Jason Byrne: That's Not A Badger
Show type: Edinburgh Fringe 2004
Jason's inspired, original brand of high-energy lunacy ensures there is no other comedian presently like him and no two performances will ever be the same.
That's Not A Badger provides the manically effusive Jason Bryne with the perfect platform to demonstrate his spontaneous brilliance at audience interaction.
And the boisterous crowd he attracts are the sort of who like reciprocate, too, which means the initial promise of the usual good-natured 'what do you do for a living?' repartee quickly degenerates into something a lot more spirited and funny.
Byrne's technique is to explode with mock fury whenever he gets a response he considers poor. And that's most of them, lending an insane vigour to his performance that energises the room.
The lively backchat eventually leads us to the game which gives the show its title, tonight played by two 'volunteers' who turn out to be doctors so young they make Dougie Howser MD look like a has-been. This is more uranium for Bryne's comedy reactor, as his animated disbelief goes into meltdown.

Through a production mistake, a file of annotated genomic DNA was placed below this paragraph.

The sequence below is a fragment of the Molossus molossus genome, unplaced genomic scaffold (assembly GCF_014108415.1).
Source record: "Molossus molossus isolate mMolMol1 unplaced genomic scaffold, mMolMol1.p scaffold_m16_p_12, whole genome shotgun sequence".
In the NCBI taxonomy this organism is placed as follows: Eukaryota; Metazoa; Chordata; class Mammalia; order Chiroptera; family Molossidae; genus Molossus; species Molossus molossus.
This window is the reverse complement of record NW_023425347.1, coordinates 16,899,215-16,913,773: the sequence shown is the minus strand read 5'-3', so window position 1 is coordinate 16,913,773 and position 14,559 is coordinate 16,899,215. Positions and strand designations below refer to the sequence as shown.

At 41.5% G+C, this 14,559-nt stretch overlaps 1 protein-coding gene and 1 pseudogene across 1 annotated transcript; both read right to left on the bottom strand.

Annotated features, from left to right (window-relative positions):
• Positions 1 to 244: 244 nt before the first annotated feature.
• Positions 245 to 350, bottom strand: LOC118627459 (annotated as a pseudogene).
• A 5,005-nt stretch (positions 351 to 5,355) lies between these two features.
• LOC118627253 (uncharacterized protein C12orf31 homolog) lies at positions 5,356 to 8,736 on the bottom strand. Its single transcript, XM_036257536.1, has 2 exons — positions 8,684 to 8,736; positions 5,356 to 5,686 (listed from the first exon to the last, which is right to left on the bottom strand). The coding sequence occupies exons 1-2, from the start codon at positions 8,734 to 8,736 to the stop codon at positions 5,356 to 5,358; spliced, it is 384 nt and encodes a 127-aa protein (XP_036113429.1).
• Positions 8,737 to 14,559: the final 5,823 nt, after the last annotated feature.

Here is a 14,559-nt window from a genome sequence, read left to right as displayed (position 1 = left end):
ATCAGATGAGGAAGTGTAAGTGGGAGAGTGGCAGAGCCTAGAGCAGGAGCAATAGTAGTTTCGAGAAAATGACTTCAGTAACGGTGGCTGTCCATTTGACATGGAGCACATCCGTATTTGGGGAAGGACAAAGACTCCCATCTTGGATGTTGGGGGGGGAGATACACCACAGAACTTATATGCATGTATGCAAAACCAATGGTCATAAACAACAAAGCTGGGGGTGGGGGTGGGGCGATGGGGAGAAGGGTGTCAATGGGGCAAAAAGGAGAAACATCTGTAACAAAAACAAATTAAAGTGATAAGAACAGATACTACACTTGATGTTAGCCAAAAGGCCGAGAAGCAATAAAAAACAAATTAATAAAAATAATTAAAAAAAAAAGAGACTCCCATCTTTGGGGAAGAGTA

It's a frantic game, in which the contestants simply have to yell out if the image presented to them is a badger or not. But the joy is in the way Byrne gets so breathlessly excited at the outcome, like a hyperactive five-year-old juiced up on Lucozade.
That's not the only game of the night; next he Sellotapes items together to make zany hybrids, his contenders' task being to choose the right name for these odd creations. But, at Bryne's instigation, it all descends to the verge of chaos, creating a brilliantly anarchic spirit.
The third and final game is the human Guess Who? which Bryne performed in last year's festival, even though Howard Read got there first. You would have thought he'd have got the hang of the rules by now, but again he feigns ignorance getting the audience to repeatedly stand up and sit down like Simon Says gone wrong.
There are a few snippets of actual material in the show, just a few inconsequential observational asides about the pitfalls of living with a woman, but they're hardly a key component. In fact, Byrne uses his script like most other comics use banter: sparsely.
Instead, he lets his recklessly overexcited inner child do most the work, and however reserved you are, you can't help but warm to his lively tomfoolery.
Date of review: Aug 2004